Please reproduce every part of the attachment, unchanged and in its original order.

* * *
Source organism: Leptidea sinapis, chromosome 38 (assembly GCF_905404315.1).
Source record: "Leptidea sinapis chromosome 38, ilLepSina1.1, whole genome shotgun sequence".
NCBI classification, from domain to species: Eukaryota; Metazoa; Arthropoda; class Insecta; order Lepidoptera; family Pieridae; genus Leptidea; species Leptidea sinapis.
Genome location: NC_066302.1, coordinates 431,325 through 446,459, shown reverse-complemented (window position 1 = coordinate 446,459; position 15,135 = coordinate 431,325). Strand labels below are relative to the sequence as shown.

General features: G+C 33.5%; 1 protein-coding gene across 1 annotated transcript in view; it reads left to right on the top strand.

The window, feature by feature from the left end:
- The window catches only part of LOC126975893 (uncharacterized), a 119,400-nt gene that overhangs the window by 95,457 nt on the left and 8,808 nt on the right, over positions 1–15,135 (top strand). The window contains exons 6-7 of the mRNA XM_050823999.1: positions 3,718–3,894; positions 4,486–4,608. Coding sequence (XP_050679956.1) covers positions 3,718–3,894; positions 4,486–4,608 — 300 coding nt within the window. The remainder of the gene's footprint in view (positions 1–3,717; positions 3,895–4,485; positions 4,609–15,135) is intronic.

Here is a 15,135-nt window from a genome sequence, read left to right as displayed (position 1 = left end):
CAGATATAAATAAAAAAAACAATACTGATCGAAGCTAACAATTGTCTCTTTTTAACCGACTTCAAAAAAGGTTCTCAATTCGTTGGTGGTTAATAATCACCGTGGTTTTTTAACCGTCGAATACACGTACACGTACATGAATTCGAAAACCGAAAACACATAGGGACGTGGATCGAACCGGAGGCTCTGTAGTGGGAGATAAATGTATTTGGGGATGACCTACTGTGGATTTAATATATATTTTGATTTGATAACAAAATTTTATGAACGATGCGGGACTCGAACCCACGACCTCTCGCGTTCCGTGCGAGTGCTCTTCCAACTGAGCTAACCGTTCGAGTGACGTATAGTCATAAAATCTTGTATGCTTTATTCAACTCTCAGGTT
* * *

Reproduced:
Source organism: Leptidea sinapis, chromosome 38 (assembly GCF_905404315.1).
Source record: "Leptidea sinapis chromosome 38, ilLepSina1.1, whole genome shotgun sequence".
NCBI classification, from domain to species: Eukaryota; Metazoa; Arthropoda; class Insecta; order Lepidoptera; family Pieridae; genus Leptidea; species Leptidea sinapis.
Genome location: NC_066302.1, coordinates 431,325 through 446,459, shown reverse-complemented (window position 1 = coordinate 446,459; position 15,135 = coordinate 431,325). Strand labels below are relative to the sequence as shown.

General features: G+C 33.5%; 1 protein-coding gene across 1 annotated transcript in view; it reads left to right on the top strand.

The window, feature by feature from the left end:
- The window catches only part of LOC126975893 (uncharacterized), a 119,400-nt gene that overhangs the window by 95,457 nt on the left and 8,808 nt on the right, over positions 1–15,135 (top strand). The window contains exons 6-7 of the mRNA XM_050823999.1: positions 3,718–3,894; positions 4,486–4,608. Coding sequence (XP_050679956.1) covers positions 3,718–3,894; positions 4,486–4,608 — 300 coding nt within the window. The remainder of the gene's footprint in view (positions 1–3,717; positions 3,895–4,485; positions 4,609–15,135) is intronic.

Here is a 15,135-nt window from a genome sequence, read left to right as displayed (position 1 = left end):
CAGATATAAATAAAAAAAACAATACTGATCGAAGCTAACAATTGTCTCTTTTTAACCGACTTCAAAAAAGGTTCTCAATTCGTTGGTGGTTAATAATCACCGTGGTTTTTTAACCGTCGAATACACGTACACGTACATGAATTCGAAAACCGAAAACACATAGGGACGTGGATCGAACCGGAGGCTCTGTAGTGGGAGATAAATGTATTTGGGGATGACCTACTGTGGATTTAATATATATTTTGATTTGATAACAAAATTTTATGAACGATGCGGGACTCGAACCCACGACCTCTCGCGTTCCGTGCGAGTGCTCTTCCAACTGAGCTAACCGTTCGAGTGACGTATAGTCATAAAATCTTGTATGCTTTATTCAACTCTCAGGTT